Geochemistry, Mineralogy, Volcanology Editors' Vox

Resourcing the Future

How do we ensure a supply of needed mineral and other resources while minimizing energy and water use and environmental impacts, as well as recognizing social justice, international equity, and more?


The American Geophysical Union (AGU) and International Geological Congress (IGC) are hosting a series of daily panel discussions during the IGC in Cape Town, South Africa this week. These are centered around “hot topics” associated with the sessions and include issues related to the science and translation of the science to societal issues such as water and energy resources.

The focus on Tuesday was “Resourcing the Future,” which is also a major initiative at IUGS. A major challenge is that global population is estimated to reach 11 billion people toward the end of this century, and there is a growing middle class that requires modern infrastructure and technology. So how do we ensure a supply of needed mineral and other resources while addressing the interconnected challenges of minimizing energy and water use and environmental impacts, and recognizing social justice, international equity, and more?

The panel included Edmund Nickless, Geological Society of London; Patrice Christmann, French Geological Survey; and Tom Graedel, Yale University. They highlighted that currently 12% of global energy is used to supply, deliver, and process the rock and mineral natural resources used throughout modern society. For example, cement production, which starts with processing limestone leading to significant greenhouse gas emissions, has also been expanding greatly in the newly developed world; China has laid more cement in the past two years than the United States did between 1900 and 2014.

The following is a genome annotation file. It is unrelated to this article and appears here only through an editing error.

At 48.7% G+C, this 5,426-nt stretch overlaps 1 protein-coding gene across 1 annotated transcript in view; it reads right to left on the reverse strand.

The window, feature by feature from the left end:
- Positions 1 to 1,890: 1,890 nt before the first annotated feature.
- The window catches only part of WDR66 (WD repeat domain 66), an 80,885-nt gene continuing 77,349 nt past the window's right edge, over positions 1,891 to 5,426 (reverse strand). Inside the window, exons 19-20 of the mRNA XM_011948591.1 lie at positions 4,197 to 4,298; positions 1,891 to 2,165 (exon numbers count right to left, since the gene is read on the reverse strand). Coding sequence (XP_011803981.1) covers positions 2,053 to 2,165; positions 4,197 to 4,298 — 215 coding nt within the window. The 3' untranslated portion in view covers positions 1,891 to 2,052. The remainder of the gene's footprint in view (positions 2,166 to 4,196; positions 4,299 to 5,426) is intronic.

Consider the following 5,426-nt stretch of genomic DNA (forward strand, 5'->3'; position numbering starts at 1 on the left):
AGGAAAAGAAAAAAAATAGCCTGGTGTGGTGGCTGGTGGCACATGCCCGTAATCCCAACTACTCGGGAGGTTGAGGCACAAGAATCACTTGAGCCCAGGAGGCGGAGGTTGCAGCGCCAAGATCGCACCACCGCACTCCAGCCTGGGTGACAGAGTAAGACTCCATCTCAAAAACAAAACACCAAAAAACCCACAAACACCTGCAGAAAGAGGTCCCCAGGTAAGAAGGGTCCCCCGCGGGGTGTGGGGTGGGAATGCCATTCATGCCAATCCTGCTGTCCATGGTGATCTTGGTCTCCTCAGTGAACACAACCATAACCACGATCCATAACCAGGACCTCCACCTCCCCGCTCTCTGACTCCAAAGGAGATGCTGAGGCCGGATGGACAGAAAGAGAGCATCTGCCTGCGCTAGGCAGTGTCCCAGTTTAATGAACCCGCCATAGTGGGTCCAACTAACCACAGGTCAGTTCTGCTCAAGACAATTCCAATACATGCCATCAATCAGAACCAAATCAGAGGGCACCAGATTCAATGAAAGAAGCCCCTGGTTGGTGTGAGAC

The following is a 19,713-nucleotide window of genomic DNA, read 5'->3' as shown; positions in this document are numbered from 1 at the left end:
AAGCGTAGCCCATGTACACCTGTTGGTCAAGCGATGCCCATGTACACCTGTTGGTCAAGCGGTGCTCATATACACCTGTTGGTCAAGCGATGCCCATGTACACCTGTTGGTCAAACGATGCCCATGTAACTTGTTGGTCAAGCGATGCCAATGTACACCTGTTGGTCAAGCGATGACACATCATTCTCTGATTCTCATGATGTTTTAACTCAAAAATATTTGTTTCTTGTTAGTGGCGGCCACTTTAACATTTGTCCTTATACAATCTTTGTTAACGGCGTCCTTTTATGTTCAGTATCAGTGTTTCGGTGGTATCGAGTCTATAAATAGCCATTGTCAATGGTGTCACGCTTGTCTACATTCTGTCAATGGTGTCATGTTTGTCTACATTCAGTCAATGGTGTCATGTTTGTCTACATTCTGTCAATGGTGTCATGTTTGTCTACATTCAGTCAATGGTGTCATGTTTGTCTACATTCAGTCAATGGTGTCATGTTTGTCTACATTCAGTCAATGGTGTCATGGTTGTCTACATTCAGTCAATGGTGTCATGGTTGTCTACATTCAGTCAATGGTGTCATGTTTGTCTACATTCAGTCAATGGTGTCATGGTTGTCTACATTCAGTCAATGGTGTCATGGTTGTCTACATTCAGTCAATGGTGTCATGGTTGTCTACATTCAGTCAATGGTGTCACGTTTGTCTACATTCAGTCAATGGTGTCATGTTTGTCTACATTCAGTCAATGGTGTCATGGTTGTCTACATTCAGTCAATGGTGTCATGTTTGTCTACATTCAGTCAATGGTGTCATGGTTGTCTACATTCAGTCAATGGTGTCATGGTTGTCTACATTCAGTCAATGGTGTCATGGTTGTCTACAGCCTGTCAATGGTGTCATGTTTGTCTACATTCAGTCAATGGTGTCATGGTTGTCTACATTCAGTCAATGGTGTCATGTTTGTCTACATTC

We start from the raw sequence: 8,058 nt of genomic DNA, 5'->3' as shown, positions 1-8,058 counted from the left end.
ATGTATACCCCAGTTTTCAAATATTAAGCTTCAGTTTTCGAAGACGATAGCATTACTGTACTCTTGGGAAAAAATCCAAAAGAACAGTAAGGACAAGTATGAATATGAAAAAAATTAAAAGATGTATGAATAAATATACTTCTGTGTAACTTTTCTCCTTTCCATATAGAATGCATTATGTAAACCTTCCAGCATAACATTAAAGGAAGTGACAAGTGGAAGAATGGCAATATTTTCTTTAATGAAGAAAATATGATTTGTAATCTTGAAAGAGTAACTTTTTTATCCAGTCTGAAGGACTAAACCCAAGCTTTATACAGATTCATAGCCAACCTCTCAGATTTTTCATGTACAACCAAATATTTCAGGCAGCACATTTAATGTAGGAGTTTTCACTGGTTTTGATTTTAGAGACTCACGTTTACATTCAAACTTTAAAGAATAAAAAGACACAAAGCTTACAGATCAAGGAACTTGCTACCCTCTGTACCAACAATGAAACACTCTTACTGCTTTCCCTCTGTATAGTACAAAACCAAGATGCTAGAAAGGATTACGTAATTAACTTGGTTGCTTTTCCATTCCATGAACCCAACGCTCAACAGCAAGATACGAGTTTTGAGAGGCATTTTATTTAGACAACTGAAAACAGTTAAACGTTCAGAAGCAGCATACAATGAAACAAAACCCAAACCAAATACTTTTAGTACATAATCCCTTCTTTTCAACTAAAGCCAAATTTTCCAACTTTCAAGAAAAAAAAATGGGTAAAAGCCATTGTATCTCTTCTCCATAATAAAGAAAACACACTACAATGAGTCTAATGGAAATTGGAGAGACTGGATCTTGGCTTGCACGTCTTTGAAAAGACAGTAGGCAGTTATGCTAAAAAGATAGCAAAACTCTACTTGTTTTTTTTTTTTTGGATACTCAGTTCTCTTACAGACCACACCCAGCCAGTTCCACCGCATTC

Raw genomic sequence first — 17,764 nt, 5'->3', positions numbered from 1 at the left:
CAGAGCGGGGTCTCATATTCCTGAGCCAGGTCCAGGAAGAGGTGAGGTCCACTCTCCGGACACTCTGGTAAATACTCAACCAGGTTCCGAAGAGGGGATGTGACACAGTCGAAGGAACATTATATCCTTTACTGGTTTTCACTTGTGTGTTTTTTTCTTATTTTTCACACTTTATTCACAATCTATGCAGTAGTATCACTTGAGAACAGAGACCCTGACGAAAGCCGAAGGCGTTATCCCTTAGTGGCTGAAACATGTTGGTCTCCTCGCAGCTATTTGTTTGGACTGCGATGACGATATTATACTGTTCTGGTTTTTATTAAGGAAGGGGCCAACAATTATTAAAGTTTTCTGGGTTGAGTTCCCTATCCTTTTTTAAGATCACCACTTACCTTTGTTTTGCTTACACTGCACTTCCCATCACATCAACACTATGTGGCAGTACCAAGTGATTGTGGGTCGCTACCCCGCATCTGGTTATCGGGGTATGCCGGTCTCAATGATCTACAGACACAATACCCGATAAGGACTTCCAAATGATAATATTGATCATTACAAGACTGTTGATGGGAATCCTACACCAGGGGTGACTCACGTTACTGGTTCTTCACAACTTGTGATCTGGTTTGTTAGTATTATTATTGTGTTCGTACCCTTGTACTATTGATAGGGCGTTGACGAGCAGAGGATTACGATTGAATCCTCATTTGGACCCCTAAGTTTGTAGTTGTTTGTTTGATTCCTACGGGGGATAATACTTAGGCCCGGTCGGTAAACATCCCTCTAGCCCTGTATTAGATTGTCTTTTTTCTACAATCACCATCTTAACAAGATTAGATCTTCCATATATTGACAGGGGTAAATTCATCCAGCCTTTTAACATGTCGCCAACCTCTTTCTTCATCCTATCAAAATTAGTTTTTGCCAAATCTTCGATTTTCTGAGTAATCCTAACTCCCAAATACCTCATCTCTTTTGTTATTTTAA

A major challenge in improving efficiency is the need for increased awareness and education throughout society, but particularly among political leaders, of the supply chain and its impacts, and how our modern society depends on mineral products even in items as basic as toothpaste. Recycling can help but has significant limitations, both in collection (for example of phones and computers) and in technology, especially for more than 40 important elements.

A second major challenge, and opportunity, is the lack of relevant data for understanding the life cycle of many important elements throughout society, including energy use and recycling. For example, there is currently essentially no information on the production and refinement of at least 20 critical elements, which are mostly byproducts in the processing of other major ores.  All three speakers emphasized that such data are a social good that is a necessity for better management. One start would be to expand efforts by national geological surveys but these need to be augmented through international and legal efforts. Global initiatives to foster reporting of corporate performance, for instance within the frameworks of the Global Reporting Initiative guidelines or ISO 26 000, need to be acknowledged by the global market, for instance through a minerals and metals eco-labelling system.

Resourcing for future generations is a system problem. It can’t be solved by addressing mining, recycling, or modulating people’s connections with demand only. The resources are interlinked and processing impacts air and water quality, climate, and more. Best practices would save approximately 20% of energy requirements in mining of minerals and metals. More research could save up to 50% of energy requirements. Transparency and accountability throughout are key to realizing these efficiencies, and education and awareness of these issues is a critical challenge that scientific societies and others must help address.

—Brooks Hanson, Director, AGU Publications; email [email protected]